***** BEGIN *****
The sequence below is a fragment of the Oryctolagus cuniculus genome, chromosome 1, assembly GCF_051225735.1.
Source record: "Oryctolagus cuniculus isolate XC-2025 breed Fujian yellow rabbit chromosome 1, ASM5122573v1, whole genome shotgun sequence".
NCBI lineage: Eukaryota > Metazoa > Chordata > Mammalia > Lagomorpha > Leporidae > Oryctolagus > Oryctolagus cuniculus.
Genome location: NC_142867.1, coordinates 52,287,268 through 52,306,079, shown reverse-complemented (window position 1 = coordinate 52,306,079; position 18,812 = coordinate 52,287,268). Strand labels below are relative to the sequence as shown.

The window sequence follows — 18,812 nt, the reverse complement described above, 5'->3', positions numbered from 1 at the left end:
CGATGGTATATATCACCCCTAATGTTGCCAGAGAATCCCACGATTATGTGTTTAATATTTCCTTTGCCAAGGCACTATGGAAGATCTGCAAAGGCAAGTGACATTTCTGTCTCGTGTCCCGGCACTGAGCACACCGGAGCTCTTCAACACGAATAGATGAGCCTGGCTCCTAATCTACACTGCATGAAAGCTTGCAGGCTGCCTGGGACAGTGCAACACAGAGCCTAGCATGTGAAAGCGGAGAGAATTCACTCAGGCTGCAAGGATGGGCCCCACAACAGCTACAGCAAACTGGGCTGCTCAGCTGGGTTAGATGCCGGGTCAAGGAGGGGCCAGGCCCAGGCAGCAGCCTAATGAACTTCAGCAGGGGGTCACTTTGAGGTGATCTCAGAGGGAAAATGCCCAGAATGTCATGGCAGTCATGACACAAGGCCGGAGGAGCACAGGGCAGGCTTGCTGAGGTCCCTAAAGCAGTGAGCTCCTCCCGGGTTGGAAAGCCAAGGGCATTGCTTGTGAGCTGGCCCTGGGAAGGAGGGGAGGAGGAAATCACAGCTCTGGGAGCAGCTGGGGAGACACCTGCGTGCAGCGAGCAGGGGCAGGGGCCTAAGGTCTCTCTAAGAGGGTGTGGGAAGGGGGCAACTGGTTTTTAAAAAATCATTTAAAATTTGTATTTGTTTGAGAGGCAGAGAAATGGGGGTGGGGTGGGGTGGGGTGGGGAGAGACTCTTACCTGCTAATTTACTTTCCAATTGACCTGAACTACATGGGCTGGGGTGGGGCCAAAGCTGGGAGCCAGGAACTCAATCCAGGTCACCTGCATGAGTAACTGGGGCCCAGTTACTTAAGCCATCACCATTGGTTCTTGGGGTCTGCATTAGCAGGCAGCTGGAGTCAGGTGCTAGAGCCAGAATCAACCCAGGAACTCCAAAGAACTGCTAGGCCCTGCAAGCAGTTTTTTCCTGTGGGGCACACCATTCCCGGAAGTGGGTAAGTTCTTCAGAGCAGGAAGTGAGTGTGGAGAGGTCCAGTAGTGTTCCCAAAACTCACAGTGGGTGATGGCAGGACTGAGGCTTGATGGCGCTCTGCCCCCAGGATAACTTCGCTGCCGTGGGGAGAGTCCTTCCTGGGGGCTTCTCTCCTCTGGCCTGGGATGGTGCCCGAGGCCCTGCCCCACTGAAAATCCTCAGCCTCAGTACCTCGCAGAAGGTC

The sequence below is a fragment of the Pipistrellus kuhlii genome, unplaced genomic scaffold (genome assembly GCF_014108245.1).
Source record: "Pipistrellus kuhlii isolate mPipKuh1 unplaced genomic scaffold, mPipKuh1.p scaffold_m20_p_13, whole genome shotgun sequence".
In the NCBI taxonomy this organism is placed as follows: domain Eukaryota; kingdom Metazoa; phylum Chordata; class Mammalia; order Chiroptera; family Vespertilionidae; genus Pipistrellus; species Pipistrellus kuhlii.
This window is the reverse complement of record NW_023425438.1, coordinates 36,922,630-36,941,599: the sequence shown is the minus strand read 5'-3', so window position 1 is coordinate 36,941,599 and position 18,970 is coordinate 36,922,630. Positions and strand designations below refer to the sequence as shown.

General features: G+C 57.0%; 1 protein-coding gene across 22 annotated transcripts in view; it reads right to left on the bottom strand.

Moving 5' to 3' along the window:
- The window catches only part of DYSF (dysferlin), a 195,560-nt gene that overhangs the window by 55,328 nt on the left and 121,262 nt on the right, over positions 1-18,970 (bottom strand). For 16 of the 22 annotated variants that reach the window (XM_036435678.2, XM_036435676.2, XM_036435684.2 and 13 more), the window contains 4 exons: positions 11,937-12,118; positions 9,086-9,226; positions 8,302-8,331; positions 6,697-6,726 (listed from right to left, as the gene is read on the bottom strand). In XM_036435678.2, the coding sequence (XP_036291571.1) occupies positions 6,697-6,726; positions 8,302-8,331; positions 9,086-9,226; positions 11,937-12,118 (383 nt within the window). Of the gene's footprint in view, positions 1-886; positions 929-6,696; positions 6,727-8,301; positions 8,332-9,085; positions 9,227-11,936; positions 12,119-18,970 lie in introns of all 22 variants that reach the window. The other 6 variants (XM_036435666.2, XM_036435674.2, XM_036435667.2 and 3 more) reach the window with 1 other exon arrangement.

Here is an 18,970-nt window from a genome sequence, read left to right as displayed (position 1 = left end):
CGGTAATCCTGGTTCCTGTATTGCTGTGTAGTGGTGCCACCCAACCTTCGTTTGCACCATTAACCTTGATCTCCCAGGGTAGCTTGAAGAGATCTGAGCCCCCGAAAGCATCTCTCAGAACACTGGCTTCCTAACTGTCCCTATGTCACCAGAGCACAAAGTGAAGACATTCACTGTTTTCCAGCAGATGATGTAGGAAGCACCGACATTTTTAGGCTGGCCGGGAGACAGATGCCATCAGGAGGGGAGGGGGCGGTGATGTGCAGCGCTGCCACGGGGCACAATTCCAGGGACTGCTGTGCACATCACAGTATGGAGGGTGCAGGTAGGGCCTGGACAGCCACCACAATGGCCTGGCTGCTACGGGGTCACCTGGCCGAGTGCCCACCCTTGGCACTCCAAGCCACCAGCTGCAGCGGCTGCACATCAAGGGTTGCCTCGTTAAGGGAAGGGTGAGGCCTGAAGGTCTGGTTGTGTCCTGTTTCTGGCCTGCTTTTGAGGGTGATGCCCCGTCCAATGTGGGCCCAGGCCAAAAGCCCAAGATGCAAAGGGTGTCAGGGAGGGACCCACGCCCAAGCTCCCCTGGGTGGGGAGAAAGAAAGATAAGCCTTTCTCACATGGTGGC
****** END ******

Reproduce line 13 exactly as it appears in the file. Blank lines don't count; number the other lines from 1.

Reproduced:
- The window catches only part of DYSF (dysferlin), a 195,560-nt gene that overhangs the window by 55,328 nt on the left and 121,262 nt on the right, over positions 1-18,970 (bottom strand). For 16 of the 22 annotated variants that reach the window (XM_036435678.2, XM_036435676.2, XM_036435684.2 and 13 more), the window contains 4 exons: positions 11,937-12,118; positions 9,086-9,226; positions 8,302-8,331; positions 6,697-6,726 (listed from right to left, as the gene is read on the bottom strand). In XM_036435678.2, the coding sequence (XP_036291571.1) occupies positions 6,697-6,726; positions 8,302-8,331; positions 9,086-9,226; positions 11,937-12,118 (383 nt within the window). Of the gene's footprint in view, positions 1-886; positions 929-6,696; positions 6,727-8,301; positions 8,332-9,085; positions 9,227-11,936; positions 12,119-18,970 lie in introns of all 22 variants that reach the window. The other 6 variants (XM_036435666.2, XM_036435674.2, XM_036435667.2 and 3 more) reach the window with 1 other exon arrangement.